Dec 27, 2016

Parquet file query DSL with ANTLR

Last time on Sheldon Cooper presents fun with flags we saw a lightweight alternative to ANTLR used to parse a simple query DSL. I was having too much trouble with another alternative so in the meantime I decided to finish a proper ANTLR version of the parser. As luck would have it, in ANTLR4 there is more than one way to write a parser. So for a low, low price of a single grammar file you get a parser written in the officially recommended way and the other following a more traditional approach.

Strictly speaking, there are two grammar files but if you squint a little you can see one was created by adding actions to a copy of the other. ANTLR4 makes an attempt to avoid actions in a grammar file to simplify the file and make possible parser generation in languages other than Java. 

Instead of actions one can implement a parse tree listener interface. The good news is that it indeed allows better isolation between grammars and Java code. The bad news is that there is even more choice if you want to do something that requires sharing state between parser rules. Like building an AST.

Of the two simplest choices, I decided to use a manually maintained stack. It could probably be done with a visitor implementation returning AST nodes but the listener with a stack approach makes the juxtaposition with Parboiled even better. A new trick in ANTLR4 is using "# Something" snippets in the grammar to make ANTLR generate a listener method for every rule alternative. 

The listener ended up looking more similar to the Parboiled parser than I had expected. That made me think about trying the traditional approach with actions embedded into grammar. At first glance, the listener approach looks cleaner indeed at no discernible cost.

ANTLR is still very good with skipping white spaces at the lexer level. No need to contaminate the parser rules with redundant checks everywhere. But to my surprise I actually found a couple other problems. To begin with, there is no easy way to make keywords case-insensitive. Secondly, I failed to write a parser rule that would return "unquoted" string values without breaking the ID lexer rule. I am probably not the only one confused with the latter. After some experimentation I simply settled on manually calling String::substring.

In addition to two spectacular books there is a lot of online documentation as well. The ANTLR maven plugin works seamlessly with no additional configuration so the gossip of "additional build process step" is widely exaggerated. 

Between an easier to read grammar file and very powerful IDE integration ANTLR remains the leader. But from what I see the code size and complexity are roughly the same as for Parboiled. There seems to be the only 300K ANTLR runtime library. Parboiled has half a dozen dependencies (mostly ASM jars) of comparable total size.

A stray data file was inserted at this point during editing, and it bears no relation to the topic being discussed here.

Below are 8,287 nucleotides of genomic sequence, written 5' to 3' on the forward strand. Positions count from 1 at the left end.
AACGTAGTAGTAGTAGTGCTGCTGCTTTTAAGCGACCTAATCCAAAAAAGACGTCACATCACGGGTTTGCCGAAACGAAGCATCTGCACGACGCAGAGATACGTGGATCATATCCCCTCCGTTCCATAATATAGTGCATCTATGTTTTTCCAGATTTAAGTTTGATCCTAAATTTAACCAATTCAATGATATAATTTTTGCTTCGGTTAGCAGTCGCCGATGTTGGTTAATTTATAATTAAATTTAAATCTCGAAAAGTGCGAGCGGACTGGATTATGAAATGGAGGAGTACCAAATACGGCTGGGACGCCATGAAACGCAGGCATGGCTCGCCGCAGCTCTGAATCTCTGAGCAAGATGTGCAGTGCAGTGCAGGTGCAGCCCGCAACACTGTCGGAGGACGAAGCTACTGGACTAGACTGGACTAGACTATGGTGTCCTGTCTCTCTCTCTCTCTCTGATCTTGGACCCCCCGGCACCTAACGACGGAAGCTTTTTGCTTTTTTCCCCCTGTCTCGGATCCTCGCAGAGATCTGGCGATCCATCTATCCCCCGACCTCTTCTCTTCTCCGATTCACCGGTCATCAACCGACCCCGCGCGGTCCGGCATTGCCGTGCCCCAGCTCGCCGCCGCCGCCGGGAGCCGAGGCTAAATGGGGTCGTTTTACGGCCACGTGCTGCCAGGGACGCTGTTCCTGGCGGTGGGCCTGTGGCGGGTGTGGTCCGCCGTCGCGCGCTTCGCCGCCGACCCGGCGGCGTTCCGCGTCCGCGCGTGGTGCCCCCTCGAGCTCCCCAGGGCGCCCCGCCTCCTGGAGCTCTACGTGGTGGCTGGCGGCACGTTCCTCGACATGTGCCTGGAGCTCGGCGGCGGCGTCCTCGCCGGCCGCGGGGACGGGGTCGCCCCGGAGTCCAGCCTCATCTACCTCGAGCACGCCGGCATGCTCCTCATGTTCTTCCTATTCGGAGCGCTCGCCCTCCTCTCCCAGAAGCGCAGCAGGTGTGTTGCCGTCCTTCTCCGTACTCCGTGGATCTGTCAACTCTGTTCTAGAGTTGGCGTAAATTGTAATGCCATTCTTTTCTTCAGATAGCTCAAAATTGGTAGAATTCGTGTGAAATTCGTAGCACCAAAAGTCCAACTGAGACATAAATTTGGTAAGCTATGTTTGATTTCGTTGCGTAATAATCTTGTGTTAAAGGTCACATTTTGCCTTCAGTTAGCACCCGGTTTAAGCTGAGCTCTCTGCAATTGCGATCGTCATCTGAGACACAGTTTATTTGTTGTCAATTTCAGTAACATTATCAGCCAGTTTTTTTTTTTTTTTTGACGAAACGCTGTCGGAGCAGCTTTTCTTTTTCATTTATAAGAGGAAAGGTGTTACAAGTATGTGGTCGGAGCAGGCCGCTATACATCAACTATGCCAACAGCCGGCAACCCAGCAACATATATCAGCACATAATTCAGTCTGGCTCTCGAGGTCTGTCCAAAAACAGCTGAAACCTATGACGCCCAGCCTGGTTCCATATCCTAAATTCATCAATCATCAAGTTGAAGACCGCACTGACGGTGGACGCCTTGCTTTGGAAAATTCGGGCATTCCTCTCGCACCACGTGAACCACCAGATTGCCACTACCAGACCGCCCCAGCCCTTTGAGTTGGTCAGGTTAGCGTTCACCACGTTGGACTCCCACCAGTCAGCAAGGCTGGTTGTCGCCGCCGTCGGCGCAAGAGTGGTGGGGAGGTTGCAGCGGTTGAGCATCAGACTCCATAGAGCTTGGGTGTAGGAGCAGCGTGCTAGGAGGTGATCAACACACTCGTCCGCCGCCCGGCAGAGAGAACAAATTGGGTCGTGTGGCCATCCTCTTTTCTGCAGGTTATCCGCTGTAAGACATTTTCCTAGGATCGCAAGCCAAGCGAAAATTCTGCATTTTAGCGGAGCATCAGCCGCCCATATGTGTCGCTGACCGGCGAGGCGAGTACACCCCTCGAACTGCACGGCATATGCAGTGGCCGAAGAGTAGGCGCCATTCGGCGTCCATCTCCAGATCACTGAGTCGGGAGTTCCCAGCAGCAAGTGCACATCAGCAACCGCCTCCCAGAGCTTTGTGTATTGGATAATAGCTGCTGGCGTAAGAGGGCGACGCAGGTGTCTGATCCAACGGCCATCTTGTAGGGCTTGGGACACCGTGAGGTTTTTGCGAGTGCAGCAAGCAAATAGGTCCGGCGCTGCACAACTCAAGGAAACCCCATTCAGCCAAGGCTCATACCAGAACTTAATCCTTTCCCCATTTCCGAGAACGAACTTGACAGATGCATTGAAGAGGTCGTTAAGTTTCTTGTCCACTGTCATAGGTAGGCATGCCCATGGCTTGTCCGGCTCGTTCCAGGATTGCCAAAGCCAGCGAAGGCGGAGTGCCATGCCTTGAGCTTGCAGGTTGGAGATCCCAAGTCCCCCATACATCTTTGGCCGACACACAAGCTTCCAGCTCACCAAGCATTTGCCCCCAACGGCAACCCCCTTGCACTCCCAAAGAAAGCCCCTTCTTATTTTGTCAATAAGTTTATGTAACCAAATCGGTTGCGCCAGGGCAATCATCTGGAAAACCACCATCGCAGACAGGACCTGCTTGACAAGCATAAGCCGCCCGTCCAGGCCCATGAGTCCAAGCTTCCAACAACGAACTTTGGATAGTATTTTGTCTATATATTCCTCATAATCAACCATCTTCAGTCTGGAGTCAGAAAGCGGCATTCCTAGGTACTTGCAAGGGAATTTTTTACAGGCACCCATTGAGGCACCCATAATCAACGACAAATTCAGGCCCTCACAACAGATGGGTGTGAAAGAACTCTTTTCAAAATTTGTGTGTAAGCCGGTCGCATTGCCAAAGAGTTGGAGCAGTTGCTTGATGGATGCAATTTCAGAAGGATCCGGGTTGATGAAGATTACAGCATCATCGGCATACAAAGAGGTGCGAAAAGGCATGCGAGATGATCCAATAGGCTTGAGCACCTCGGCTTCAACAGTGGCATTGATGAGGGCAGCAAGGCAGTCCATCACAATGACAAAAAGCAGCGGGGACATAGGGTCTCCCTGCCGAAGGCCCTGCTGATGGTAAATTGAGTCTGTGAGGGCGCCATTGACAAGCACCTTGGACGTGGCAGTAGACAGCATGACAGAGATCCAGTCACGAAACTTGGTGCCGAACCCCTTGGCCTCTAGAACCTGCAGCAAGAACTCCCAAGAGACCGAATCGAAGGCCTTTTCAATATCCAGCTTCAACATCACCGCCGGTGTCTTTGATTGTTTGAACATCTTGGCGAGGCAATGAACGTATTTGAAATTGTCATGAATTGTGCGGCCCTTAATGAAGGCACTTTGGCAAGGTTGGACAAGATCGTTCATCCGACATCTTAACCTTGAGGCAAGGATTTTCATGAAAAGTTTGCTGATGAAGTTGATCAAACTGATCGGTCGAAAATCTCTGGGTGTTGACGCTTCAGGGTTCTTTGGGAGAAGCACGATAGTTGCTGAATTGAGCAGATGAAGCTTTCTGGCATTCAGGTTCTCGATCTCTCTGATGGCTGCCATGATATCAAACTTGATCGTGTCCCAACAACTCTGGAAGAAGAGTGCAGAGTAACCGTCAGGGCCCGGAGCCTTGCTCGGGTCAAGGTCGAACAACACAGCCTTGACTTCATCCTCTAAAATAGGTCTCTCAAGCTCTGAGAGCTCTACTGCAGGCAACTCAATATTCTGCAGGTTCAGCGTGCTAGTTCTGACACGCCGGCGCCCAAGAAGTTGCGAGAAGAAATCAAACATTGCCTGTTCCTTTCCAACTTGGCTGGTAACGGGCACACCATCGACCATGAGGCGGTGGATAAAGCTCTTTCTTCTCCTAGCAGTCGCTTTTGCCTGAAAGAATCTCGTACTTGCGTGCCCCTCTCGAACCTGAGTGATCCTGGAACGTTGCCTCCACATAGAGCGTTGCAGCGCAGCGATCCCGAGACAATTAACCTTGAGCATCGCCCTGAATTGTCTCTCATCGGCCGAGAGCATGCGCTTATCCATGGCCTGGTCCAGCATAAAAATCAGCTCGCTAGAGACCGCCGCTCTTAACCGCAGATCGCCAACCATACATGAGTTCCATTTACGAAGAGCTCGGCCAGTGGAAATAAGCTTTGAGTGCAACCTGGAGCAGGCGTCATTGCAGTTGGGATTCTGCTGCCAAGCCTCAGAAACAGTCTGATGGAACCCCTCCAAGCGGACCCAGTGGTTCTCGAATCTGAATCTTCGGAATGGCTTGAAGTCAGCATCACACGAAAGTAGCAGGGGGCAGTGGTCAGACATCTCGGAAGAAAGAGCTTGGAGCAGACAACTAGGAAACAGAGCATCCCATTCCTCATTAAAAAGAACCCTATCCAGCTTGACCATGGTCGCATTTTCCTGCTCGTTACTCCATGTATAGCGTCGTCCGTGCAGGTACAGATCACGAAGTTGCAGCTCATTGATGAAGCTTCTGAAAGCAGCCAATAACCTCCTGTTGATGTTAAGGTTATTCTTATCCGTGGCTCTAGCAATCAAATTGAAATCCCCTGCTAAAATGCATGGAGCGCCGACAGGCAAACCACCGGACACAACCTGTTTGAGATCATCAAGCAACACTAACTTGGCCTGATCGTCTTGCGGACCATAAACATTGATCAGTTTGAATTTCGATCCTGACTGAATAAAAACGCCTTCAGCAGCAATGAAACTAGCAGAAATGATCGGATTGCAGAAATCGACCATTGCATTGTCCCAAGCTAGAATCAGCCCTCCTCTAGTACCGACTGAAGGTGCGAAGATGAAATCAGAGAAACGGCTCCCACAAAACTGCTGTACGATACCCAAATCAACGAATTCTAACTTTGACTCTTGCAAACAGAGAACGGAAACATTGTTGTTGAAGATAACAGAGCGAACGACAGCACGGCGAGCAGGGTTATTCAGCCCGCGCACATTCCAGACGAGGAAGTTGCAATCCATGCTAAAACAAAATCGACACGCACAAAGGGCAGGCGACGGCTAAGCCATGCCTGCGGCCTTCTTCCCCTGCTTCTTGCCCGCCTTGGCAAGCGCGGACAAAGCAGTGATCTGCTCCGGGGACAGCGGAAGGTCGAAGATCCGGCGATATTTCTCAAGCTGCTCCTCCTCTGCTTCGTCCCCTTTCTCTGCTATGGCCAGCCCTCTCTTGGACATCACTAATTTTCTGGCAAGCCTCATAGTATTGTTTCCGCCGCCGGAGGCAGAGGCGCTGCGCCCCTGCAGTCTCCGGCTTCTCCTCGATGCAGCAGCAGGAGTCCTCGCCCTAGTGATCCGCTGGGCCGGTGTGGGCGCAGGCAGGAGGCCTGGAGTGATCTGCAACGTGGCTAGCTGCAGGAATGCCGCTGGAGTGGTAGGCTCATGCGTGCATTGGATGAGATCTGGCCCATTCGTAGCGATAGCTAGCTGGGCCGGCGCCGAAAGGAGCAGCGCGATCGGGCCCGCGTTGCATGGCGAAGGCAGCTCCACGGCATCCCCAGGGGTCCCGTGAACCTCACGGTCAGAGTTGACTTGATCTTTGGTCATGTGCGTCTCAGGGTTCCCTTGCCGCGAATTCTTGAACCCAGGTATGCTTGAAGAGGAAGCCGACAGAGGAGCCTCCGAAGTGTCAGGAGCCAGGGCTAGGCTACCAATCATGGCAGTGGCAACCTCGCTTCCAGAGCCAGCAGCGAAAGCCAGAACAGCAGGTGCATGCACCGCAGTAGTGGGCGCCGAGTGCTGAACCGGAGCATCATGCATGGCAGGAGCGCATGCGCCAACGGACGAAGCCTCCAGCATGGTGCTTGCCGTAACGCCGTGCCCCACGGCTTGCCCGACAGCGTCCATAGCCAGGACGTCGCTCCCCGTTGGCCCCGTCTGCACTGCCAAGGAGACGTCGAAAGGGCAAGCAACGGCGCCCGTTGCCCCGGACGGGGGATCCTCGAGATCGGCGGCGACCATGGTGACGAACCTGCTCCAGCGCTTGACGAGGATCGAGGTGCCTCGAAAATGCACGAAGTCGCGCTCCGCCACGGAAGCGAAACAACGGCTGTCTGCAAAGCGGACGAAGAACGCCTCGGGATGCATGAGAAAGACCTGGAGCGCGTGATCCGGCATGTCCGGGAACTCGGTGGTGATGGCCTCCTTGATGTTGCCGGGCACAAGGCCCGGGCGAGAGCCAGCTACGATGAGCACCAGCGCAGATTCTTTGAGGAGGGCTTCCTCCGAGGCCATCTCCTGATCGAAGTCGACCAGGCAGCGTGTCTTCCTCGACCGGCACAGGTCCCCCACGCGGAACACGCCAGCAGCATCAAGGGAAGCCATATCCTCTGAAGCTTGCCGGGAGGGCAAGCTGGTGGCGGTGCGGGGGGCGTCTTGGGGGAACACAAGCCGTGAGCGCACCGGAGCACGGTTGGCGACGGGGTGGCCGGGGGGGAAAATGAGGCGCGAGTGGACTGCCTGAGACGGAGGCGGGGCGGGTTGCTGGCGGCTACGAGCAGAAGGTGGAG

So as a provisional conclusion, I don't feel strongly anymore that ANTLR is the only right answer to parsing needs in Java. I should probably run a performance test at some point but I doubt +-20ms is of real concern to most small DSLs consumers.

Dec 24, 2016

Parquet file query DSL with parboiled

Now that we know how to push down Parquet predicates the next logical step is to come up with a DSL to make writing predicates easier. The DSL would be handy for debugging, especially if it can be implemented with few additional dependencies. Running Spark just to have access to Dataset query syntax is not always convenient.

What I have in mind is something very straightforward, after all there is little else to express than predicates. It could be as simple as "SELECT * FROM '/tmp/somefile.par' WHERE ('column1'=42) || ('column2'=24)" to filter a file by a couple of columns.'col1'%5D%20%5B33%5D%5D%20%5B%7C%7C%20%5B%3D%5B'col2'%5D%20%5B42%5D%5D%20%5B%3D%5B'col2'%5D%20%5B24%5D%5D%5D%5D%5D%5D

When I think about query parsers ANTLR is the default choice. Its functionality, stability, and documentation are outstanding. But the syntax I mentioned makes me think that a lighter approach could be possible. So to a significant degree this exercise will be an attempt to compare a few parser libraries in the context of very small DSLs.

I decided to start with a heterogeneous AST representation and the pseudo-SQL syntax I mentioned above. To evaluate the alternatives I am going to pay attention to:
  • parser-related code size, complexity
  • grammar readability
  • transitive dependencies brought by the parser library
  • build process changes required (e.g. maven plugins)
  • tool chain, support for debugging of parser errors

Today's contender is Parboiled and its Java library in particular. The actual parser for my DSL is a reasonably small class. Syntactically, the PEG rules look quite isomorphic to how I imagine the corresponding CFG. The library provides a built-in stack that is very helpful for building AST nodes. When the stack is not enough, one can also use action variables that allow collecting results from other rules. 

Parboiled wiki provides a lot of useful information and in addition there are a few nice parser examples. Parboiled is a pure Java library so there is no need for additional maven plugins. It has just a few ASM dependencies. As for debugging, I found the tracing parser very convenient. 

Coding-wise, it took me some time to get used to calling "push/pop" as the last Rule in a Sequence. I also started with too many action variables but was able to covert most of them to operations on the stack. 

One minor problem with Parboiled is the lack of easy means of skipping white spaces in the tokenizer. I am pretty sure my current parser can be broken by adding space characters to a query here and there. Guarding every Sequence with a white space consuming rule seems to be the only viable approach.